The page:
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July 5, 2020

Patching Windows install image with OSDBuilder

A few days ago, my Win10.guru partner Ed shared a link with me, saying he was sure I’ll find it interesting: Deploying fully patched Windows 10 computers: A guide for IT pros. He was right, of course. I saved it in both Favorites and in OneNote. One of the methods described in that story uses something called OSDBuilder:

OSDBuilder is a PowerShell module to help you perform Offline Servicing to a Windows Operating System Image. By using an Offline method of configuring an Operating System, it can then be imported in MDT or SCCM and used like any other OS Deployment. This includes being able to use it in an Upgrade Task Sequence, which you cannot do with a Captured Image.

I use patched, fully updated but otherwise unmodified default Windows 10 images when building custom deployment images on reference machines. One reason is that when Windows Update does not need to download and install anything when customizing Windows 10 in Audit Mode, the more sure I can be that no app provisioning errors will cause generalizing the image with Sysprep to fail. Usually I download all updates from Microsoft Update Catalog website, and use DISM to apply them to default W10 image: DISM: Install a CAB Package for Windows Update

I had tested OSDBuilder earlier, but only a few times to see what it could do. Reading the article I mentioned earlier, I decided to check how easy it might be to totally automate the process of patching an ISO using that tool. To my surprise, the only thing I needed was a five line PowerShell script. But first, the OSDBuilder module had to be installed and imported into PowerShell. Notice that both the Windows 10 ADK and the WinPE add-on for ADK must be installed before installing OSDBuilder, and that the PowerShell execution policy must be set to Bypass, Remote Signed or Unrestricted.

To install OSDBuilder, enter the following command in an elevated PowerShell:

Install-Module OSDBuilder

Now, import it into PowerShell:

Import-Module OSDBuilder

When that was done, I mounted the Windows 10 version 1909 ISO on my host machine. I then wrote a simple five-line, five cmdlet script using the PS ISE Script Editor, pressed F5 to run it, and the new patched image was created automatically. Here’s that very script:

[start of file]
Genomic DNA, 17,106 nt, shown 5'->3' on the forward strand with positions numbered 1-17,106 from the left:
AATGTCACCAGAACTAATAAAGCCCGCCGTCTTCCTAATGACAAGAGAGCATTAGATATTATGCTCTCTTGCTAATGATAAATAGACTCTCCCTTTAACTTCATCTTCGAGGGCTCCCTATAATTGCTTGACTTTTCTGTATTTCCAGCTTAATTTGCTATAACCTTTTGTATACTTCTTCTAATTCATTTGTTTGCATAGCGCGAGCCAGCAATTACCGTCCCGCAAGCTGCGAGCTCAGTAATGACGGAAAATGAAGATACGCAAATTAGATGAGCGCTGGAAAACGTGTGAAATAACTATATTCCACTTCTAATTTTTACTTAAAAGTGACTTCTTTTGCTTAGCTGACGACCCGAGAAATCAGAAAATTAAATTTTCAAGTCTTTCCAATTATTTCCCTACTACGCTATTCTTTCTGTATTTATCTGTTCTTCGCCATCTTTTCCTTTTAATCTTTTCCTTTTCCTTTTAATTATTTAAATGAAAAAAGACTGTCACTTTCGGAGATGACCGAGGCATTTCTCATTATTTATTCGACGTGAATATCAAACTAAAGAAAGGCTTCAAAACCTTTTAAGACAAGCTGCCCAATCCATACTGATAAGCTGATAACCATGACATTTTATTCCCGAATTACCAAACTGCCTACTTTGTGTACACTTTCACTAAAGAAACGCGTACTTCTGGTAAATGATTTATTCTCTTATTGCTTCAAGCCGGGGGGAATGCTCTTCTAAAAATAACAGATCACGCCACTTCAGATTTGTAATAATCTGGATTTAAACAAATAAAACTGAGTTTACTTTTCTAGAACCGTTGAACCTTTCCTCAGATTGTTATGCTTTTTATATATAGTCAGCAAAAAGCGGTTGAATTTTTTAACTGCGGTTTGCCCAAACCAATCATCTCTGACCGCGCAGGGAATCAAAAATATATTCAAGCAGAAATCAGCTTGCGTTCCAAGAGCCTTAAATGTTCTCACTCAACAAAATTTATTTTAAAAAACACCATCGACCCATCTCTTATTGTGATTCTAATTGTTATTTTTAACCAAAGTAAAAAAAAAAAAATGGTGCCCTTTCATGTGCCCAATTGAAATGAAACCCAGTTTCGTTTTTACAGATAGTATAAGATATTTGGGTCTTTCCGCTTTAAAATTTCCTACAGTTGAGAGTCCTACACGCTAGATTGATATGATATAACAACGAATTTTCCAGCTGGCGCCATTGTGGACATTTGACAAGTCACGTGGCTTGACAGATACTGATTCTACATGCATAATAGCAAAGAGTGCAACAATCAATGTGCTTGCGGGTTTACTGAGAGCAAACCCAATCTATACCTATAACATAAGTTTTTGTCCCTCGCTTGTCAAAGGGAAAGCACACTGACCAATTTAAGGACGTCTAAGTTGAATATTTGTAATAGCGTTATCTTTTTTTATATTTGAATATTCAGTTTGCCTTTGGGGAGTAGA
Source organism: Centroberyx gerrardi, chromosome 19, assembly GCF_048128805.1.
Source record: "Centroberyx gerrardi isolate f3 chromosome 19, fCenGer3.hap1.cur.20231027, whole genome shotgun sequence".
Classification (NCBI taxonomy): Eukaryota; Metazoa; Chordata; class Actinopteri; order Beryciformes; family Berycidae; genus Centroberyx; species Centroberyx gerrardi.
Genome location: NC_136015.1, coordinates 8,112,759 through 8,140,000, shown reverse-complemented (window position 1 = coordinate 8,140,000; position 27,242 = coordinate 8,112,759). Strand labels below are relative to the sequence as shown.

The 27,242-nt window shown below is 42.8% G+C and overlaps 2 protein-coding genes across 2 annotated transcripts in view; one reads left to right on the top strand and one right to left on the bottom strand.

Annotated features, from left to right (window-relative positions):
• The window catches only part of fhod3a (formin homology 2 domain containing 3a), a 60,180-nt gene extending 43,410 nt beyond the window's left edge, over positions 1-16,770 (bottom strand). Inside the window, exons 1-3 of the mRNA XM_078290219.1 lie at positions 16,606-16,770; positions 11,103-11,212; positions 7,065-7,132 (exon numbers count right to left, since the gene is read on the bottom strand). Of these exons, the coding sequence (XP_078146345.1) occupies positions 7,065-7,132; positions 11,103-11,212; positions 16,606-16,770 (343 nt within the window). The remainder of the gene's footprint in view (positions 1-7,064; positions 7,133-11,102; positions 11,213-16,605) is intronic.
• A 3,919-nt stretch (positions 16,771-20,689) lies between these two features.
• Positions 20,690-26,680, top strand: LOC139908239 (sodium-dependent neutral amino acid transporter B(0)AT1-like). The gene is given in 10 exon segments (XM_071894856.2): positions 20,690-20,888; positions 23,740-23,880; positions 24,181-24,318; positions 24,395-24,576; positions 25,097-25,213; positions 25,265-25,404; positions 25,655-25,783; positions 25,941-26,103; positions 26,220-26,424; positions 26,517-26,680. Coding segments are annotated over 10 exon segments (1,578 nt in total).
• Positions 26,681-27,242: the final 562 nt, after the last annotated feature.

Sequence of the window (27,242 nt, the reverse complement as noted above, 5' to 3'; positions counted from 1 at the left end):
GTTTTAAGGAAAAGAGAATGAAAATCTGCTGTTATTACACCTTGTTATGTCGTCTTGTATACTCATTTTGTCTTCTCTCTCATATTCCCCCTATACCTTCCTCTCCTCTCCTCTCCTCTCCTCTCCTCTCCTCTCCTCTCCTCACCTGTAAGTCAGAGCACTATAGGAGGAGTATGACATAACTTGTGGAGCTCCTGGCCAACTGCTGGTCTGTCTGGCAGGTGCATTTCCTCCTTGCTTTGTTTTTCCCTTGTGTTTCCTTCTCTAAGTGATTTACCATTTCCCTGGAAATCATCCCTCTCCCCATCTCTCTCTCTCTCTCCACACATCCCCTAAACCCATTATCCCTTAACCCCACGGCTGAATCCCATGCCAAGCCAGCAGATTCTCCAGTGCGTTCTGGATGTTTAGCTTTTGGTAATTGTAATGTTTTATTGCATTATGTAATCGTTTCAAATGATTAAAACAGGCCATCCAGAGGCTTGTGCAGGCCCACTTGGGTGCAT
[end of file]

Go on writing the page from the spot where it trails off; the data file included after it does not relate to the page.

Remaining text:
Get-OSDBuilder -SetPath G:\Images
Get-OSBuilder -CreatePaths
Import-OSMedia -Update
Get-DownOSDBuilder -ContentDownload ‘OneDriveSetup Production’

The first cmdlet sets the working path to the Images folder on my deployment image drive G:. Line 2 creates the folder structure in that G:\Images, and line 3 automatically detects the mounted Windows 10 ISO image and imports it. For a multi edition ISO, the user is asked to select some particular edition:

Click screenshots to open enlarged in a new tab.

When the OS has been imported, OSDBuilder will then download and install any pending patches.

Line 4 updates the OneDrive Setup. This is an important step, to assure that OD for Business will function normally. Finally, the last cmdlet writes a patched Windows 10 ISO image, first asking which of the images, the original or the patched one, that I wish to use. In my case, build 18363.418 was patched to .628. I select that item, then click OK:

That’s it. Excluding two prompts asking the user to make a selection, everything was automated and required no other user interaction.

Notice that as I use patched but otherwise unmodified images in installing Windows on reference machines, this simple procedure is all I need. However, you can do a lot more with OSDBuilder. For a complete list of its many features and commands, please check the official website.



Author: Kari Finn

A former Windows Insider MVP, Kari started in computing in the mid 80’s writing code for VAX / VMS systems. Since then, he’s worked in a variety of IT positions. He specializes in Windows image capture, customization, repair and deployment as well as Hyper-V virtualization. Kari is a proud Team Member at number #1 Windows site TenForums.com.

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